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Xbox in 2013 – Forward Unto One

/ Jan 7th, 2014 No Comments

399 Xbox One

In 2013, Microsoft launched a new console for the first time in eight years. However, most of the year’s intrigue revolved around the lead up to the release of the Xbox One. A rocky unveiling was followed by a barrage of confusion from consumers and mixed messages from Xbox staff. After the dust settled, Microsoft suffered a few casualties but produced a console that gamers could get on board with.

The Xbox One reveal event that took place in May began a rocky relationship between gamers and Microsoft. The presentation’s heavy focus on TV features and sports made hardcore gamers feel out of place. Even the portion of the unveiling focusing on Call of Duty Ghosts turned out to be the butt of Internet jokes as Riley the dog (yes, a video game dog) was portrayed as a crowning next-gen achievement. With little actual information on the console announced, Microsoft left the Xbox One event with no positive momentum and several unanswered questions.

The Xbox One-80

When Xbox One hit store shelves in November, it was a much different version from what Microsoft originally announced. After remaining mum about console features following the unveiling, Microsoft announced major Xbox One details in June. The console was designed to feature regular online connection checks, day one digital releases and game sharing options. The always-online, digital structure did not sit well with the public, which vigorously stood up against Microsoft.

NFL on Xbox One

NFL on Xbox One

Despite a consistent message that the company could not simply “flip a switch” and change Xbox One policies, Microsoft responded to consumer feedback and dropped DRM policies within days. The console would no longer require an online check every 24 hours and used games would function without a hiccup. Microsoft also reluctantly opened its arms to indie developers by allowing self-publishing on Xbox One, making every Xbox One available to use a dev kit. Several popular indie studios, including Capybara Games and Double Fine, joined the ID@Xbox program to bring games to the console.

After changing DRM policies and attitudes towards indie games, Microsoft began to earn trust back from the gaming public. However, the company suffered one loss along the bumpy road to launch. Xbox President Don Mattrick left Microsoft in July for a top role at Zynga.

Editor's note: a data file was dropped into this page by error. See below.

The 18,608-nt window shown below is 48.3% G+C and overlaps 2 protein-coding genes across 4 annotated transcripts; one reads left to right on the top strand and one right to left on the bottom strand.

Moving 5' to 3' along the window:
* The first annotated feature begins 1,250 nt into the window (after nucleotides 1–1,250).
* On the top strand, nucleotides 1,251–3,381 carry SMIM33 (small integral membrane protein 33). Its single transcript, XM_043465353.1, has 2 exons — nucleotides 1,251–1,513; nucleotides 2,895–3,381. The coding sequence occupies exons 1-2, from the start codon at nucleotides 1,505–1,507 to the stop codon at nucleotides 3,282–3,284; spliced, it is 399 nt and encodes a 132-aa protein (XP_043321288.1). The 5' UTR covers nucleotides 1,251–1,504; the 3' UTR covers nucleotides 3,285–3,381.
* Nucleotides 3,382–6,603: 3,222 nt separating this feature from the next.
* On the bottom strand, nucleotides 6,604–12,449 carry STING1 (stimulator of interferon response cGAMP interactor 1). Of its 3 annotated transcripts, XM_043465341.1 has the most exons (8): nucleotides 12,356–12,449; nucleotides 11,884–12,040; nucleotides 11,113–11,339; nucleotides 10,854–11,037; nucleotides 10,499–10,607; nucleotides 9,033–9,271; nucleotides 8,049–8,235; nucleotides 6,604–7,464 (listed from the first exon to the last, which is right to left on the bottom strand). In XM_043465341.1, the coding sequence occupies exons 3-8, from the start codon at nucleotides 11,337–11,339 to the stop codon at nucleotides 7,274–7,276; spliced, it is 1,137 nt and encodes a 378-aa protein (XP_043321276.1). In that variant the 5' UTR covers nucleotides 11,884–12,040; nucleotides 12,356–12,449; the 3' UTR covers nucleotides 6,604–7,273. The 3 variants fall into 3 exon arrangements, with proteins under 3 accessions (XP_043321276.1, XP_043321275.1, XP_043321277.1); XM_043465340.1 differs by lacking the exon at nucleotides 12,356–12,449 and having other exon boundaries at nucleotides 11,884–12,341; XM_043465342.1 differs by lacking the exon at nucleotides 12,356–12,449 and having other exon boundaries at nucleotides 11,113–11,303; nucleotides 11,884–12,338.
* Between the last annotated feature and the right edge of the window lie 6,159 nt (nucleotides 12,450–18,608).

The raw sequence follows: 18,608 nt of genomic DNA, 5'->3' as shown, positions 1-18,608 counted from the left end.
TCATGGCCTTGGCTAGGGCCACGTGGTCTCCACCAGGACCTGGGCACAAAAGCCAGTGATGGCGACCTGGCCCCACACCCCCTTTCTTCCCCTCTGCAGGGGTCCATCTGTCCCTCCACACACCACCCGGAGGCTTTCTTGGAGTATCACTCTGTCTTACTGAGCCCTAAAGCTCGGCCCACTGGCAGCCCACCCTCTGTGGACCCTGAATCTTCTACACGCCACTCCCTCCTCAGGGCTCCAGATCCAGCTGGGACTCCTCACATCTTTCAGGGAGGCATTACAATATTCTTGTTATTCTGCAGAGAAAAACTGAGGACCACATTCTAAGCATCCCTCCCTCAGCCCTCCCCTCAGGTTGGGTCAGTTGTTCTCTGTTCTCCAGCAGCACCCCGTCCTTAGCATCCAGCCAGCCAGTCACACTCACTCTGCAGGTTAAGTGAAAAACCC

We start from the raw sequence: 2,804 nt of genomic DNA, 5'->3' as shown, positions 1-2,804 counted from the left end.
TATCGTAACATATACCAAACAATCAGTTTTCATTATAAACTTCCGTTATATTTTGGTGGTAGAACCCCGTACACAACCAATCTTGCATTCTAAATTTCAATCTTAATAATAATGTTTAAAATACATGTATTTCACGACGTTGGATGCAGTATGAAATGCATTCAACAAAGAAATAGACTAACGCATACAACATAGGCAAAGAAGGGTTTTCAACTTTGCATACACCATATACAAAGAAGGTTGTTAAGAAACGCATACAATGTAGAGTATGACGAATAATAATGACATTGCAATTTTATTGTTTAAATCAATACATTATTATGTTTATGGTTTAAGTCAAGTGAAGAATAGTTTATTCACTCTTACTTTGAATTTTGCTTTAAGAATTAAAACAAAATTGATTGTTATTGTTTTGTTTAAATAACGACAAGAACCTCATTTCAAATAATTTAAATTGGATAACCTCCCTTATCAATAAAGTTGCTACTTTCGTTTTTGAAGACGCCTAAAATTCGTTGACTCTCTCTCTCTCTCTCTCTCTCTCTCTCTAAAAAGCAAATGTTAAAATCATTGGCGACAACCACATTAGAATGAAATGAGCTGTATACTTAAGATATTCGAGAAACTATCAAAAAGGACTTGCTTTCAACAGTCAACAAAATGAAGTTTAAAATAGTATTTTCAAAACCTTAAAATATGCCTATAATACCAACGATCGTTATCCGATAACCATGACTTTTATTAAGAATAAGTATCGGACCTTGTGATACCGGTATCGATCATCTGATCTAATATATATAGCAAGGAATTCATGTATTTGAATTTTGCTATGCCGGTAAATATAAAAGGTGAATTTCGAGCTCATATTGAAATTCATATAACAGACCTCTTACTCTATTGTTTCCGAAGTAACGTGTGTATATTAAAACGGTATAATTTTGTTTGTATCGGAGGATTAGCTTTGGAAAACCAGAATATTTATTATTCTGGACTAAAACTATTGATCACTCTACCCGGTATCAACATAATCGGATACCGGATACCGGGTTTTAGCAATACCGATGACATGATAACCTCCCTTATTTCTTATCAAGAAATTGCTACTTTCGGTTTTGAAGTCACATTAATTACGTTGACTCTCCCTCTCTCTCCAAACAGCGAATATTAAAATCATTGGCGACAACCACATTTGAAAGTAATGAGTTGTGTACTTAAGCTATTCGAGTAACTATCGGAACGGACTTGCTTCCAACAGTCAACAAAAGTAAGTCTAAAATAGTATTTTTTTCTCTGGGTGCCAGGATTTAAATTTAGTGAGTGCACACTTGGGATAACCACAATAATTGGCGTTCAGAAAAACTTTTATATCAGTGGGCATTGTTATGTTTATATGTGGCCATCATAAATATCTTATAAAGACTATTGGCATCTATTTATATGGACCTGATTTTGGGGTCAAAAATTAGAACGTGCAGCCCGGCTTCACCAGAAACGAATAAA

Xbox One Launch

Despite the series of controversial events between the Xbox One’s reveal and eventual release, the console’s November launch was smooth. Xbox Live provides a solid, stable online connection that experienced few issues at launch. The new edition of the Kinect was a marked improvement over its predecessor. Features aside from gaming, which originally drew scorn, have mostly been viewed as positive although there is room for improvement.

Xbox One with Kinect

Xbox One with Kinect

However, not all the features Microsoft touted were available at launch and remain unavailable. While the console continues to evolve through updates, new apps and a growing digital store, selling features and experiences that are “coming soon” only draws ire from impatient gamers.

Xbox Year One

While Microsoft turns the page to 2014, Xbox One is still in its first year. The company expects major titles such as Project Spark and Titanfall to hook gamers while experiences like live-action series based on Ryse and Halo will keep them plugged into a single input. At one point, Microsoft had been knocked down, but the company was resilient. Now, with more than 3 million Xbox One units sold in 2013, the key will be to take the positive momentum and run with it.


Ryan Bloom

Ryan Bloom

Chief Editor at Gaming Illustrated
Ryan Bloom is a writer and avid gamer from Orange County. He received a B.A. in Communications with a minor in American Studies from California State University, Fullerton in 2010. Follow him on Twitter @BloomsTweets.
Ryan Bloom
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